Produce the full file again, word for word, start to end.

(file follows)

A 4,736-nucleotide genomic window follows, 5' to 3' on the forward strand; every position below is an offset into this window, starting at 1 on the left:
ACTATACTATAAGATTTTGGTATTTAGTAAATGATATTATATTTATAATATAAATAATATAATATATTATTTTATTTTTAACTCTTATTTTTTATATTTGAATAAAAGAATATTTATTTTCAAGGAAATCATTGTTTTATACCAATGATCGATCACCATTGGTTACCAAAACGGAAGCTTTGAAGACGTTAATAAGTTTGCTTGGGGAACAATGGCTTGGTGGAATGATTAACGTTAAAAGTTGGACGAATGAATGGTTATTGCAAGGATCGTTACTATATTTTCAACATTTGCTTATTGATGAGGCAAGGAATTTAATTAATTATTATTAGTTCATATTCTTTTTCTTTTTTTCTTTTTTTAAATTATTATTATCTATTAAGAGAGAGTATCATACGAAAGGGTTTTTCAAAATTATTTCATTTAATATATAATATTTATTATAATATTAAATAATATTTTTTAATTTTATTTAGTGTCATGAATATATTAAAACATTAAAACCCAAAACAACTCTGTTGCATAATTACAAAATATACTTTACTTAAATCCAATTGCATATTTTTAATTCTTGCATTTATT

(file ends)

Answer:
A 4,736-nucleotide genomic window follows, 5' to 3' on the forward strand; every position below is an offset into this window, starting at 1 on the left:
ACTATACTATAAGATTTTGGTATTTAGTAAATGATATTATATTTATAATATAAATAATATAATATATTATTTTATTTTTAACTCTTATTTTTTATATTTGAATAAAAGAATATTTATTTTCAAGGAAATCATTGTTTTATACCAATGATCGATCACCATTGGTTACCAAAACGGAAGCTTTGAAGACGTTAATAAGTTTGCTTGGGGAACAATGGCTTGGTGGAATGATTAACGTTAAAAGTTGGACGAATGAATGGTTATTGCAAGGATCGTTACTATATTTTCAACATTTGCTTATTGATGAGGCAAGGAATTTAATTAATTATTATTAGTTCATATTCTTTTTCTTTTTTTCTTTTTTTAAATTATTATTATCTATTAAGAGAGAGTATCATACGAAAGGGTTTTTCAAAATTATTTCATTTAATATATAATATTTATTATAATATTAAATAATATTTTTTAATTTTATTTAGTGTCATGAATATATTAAAACATTAAAACCCAAAACAACTCTGTTGCATAATTACAAAATATACTTTACTTAAATCCAATTGCATATTTTTAATTCTTGCATTTATT